That's because there was a wild and woolly spate of spinning that took place separate from the usual hoopla centred on the glitzy, big-budget commercials that marketers such as Anheuser-Busch, DaimlerChrysler, FedEx, General Motors, Pepsi-Cola and Visa bought during the coverage of the game last Sunday.
What happened? Other advertisers, agencies, market researchers, website operators, academicians and a host of hangers-on piled on with press kits, surveys, media advisories, video news releases and similar pseudo-events.
Their intent was to piggyback upon the efforts of the brave souls who actually had the cojones to pay the full freight for commercial time being sold by ABC-TV during the game, at an estimated average of $2.1 million for each 30-second spot.
So McDonald's and its agency, DDB Chicago, sent releases to reporters that were labelled "Super Bowl commercial", though they 'fessed up that the spot would appear "prior to kick-off". That's an obfuscatory way of saying "just before the game gets under way, before anything that matters happens".
Another fast feeder, the Pizza Hut division of Yum Brands, sought to pull off a similar stunt, heralding a new commercial from BBDO New York that peddled a Stuffed Crust Gold Pizza. That spot, too, as it turned out, appeared in a "pre-kick-off" time slot.
Diageo devilishly declared that it would launch Smirnoff Ice Triple Black, a line extension of its popular Smirnoff Ice-flavoured malt beverage, with "a major presence during Super Bowl XXXVII", including a commercial that "will air during the big game".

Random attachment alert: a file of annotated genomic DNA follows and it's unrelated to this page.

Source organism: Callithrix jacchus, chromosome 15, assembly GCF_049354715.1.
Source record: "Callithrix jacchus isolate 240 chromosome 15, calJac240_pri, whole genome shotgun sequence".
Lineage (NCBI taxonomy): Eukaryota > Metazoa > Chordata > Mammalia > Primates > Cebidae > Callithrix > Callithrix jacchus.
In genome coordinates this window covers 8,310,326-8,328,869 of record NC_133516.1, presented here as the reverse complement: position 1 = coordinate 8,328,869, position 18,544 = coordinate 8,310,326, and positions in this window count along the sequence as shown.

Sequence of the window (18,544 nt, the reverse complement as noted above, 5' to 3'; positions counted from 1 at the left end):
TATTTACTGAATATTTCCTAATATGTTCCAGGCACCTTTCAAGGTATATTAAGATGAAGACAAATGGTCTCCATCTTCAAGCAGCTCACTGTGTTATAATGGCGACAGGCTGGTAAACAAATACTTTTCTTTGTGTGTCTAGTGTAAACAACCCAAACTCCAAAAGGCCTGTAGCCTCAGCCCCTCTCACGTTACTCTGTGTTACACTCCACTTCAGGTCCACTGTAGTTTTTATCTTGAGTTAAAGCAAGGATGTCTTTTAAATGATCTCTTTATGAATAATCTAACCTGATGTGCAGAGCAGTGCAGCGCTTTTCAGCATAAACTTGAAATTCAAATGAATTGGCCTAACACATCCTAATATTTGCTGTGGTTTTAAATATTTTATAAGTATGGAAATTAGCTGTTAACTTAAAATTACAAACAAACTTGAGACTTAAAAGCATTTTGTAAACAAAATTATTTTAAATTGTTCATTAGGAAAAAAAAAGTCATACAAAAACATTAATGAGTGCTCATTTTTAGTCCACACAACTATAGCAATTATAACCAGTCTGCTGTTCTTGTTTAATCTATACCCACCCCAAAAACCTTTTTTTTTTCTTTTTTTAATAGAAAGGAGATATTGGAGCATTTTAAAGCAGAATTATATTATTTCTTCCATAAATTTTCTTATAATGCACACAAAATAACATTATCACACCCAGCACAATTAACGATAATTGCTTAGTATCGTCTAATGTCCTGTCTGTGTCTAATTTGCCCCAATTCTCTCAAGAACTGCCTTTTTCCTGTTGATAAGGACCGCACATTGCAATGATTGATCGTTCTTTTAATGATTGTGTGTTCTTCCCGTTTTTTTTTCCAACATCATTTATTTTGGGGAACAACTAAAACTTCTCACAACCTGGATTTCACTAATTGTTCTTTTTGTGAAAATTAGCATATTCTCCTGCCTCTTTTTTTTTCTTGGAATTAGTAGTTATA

Well, yeah, kinda, sorta, as the kids say. The spot was bought on local TV stations carrying the broadcast in 64 large markets and never appeared nationally. It couldn't, even if Diageo had wanted it to, because Anheuser-Busch paid ABC to be the sole malt beverage sponsor for its beer brands such as Budweiser and Bud Light.
One stunt that generated considerable coverage was an announcement by the Las Vegas Convention and Visitors Authority that its attempt to buy a commercial during the game, to help promote Las Vegas as a tourist attraction, was rejected because of policies by the National Football League against ads that could in any way be construed as encouraging sports gambling, a Vegas mainstay.
Though the spot was turned down in August and again in December, the Authority didn't notify the media of the egregious assault on its freedom to advertise until less than two weeks before the game - when the usual massive pre-Super Bowl hype was beginning to build.
I won't dwell on other examples such as the release from a publicist for a state university hardly known as a hotbed of marketing acumen about how sluggish Super Bowl ad sales were (they weren't, considering the economy) and the release about how viewers of the game could "use their PCS phones to judge the commercials by casting votes for their favourite ads" (for those poor souls with Simon Cowell complexes).
There's only one conclusion, sad to say: Super Bowl coat-tail riders could give over-commercialisation a bad name.